Artificial Intelligence : Stakeholders Brainstorm on Dangers

The “Campaign to stop killer robots” is a coalition of NGOs who seek to preemptively ban lethal autonomous weapons.

Campaign to stop the production and use of killer robots is gaining grounds in Douala. This was evident during a workshop that brought together on August 20, over 10 Non Governmental Organisations (NGOs) within the city. The workshop organised by the Women’s International League for Peace and Freedom (WILPF) Cameroon was a rare moment for stakeholders to brainstorm on how to come out with a blue print that would be use as an advocacy document to push for the non production and usage of killer robots.

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It is becoming evident that the production of killer robots is on a high gear and some world powers are developing weapons systems with significant autonomy in the critical functions of selecting and attacking targets. If left unchecked the world could enter a destabilizing robotic arms race. Fully autonomous weapons would decide who lives and dies, without further human intervention, which crosses a moral threshold. As machines, they would lack the inherently human characteristics such as compassion that are necessary to make complex ethical choices. Replacing troops with machines could make the decision to go to war easier and shift the burden of conflict even further on to civilians. Fully autonomous weapons would make tragic mistakes with unanticipated consequences that could inflame tensions.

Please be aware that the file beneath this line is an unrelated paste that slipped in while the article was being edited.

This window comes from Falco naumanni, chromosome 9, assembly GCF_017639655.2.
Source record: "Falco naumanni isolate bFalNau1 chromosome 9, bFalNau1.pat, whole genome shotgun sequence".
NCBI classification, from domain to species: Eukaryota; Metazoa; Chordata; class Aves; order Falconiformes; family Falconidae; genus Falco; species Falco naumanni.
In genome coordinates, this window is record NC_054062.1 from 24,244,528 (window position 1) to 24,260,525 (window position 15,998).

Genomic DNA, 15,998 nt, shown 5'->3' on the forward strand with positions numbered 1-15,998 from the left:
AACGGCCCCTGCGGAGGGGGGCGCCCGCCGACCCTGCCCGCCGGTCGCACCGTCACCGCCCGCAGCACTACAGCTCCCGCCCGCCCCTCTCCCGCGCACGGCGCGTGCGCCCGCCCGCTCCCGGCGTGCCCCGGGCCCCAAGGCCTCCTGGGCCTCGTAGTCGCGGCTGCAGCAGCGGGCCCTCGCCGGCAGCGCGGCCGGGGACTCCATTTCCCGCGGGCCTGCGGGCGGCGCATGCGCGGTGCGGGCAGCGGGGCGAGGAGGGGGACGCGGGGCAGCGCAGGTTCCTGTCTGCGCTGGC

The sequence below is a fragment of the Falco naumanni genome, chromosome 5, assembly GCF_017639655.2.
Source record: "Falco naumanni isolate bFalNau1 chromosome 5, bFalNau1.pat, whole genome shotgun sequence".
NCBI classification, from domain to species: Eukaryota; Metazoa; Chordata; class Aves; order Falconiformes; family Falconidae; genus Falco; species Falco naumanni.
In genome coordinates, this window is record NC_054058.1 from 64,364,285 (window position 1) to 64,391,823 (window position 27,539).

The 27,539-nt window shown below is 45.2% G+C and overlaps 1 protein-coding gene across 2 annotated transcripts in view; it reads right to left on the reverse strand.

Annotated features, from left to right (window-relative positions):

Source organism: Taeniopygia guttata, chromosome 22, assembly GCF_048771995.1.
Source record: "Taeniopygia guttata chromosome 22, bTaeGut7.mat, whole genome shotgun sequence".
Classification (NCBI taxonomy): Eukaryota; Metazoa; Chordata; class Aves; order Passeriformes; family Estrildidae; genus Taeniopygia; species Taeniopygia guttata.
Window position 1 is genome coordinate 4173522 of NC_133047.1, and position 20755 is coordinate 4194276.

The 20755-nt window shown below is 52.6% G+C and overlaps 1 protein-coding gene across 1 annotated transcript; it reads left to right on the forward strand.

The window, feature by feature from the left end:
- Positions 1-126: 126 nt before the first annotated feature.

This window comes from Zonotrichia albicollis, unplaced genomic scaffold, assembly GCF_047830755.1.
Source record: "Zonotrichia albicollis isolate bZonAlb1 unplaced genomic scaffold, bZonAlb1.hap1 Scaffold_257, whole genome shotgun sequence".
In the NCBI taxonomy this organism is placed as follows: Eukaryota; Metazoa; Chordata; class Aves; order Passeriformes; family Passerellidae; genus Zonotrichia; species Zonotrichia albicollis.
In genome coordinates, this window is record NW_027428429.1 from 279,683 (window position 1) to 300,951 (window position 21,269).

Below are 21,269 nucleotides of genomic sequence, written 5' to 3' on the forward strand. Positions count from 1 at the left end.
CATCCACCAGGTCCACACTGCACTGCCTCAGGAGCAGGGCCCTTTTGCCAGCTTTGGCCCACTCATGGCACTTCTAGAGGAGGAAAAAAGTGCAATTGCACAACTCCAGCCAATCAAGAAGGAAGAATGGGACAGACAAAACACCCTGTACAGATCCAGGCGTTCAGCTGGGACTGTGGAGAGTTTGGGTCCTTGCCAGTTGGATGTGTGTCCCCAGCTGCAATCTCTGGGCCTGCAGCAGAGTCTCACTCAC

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Against this backdrop some NGOs meet in 2013 and launched a campaign to stop killer robots and pre-emptively ban autonomous weapons so as to give peace a chance. WILPF is one of the NGOs leading the Campaign in Cameroon. Consequently, Tuesday 21 August 2019 workshop was just another forum to put pressure on Cameroon government to adhere to international legal framework to stop killer robots. According to the President of WILPF Cameroon Sylvie Ndongmo, it was important for stakeholders to understand how these weapons could be harmful in a country facing security challenges like Cameroon. She said they are out to build initiatives to advance discussions towards the adoption of a national advocacy document.

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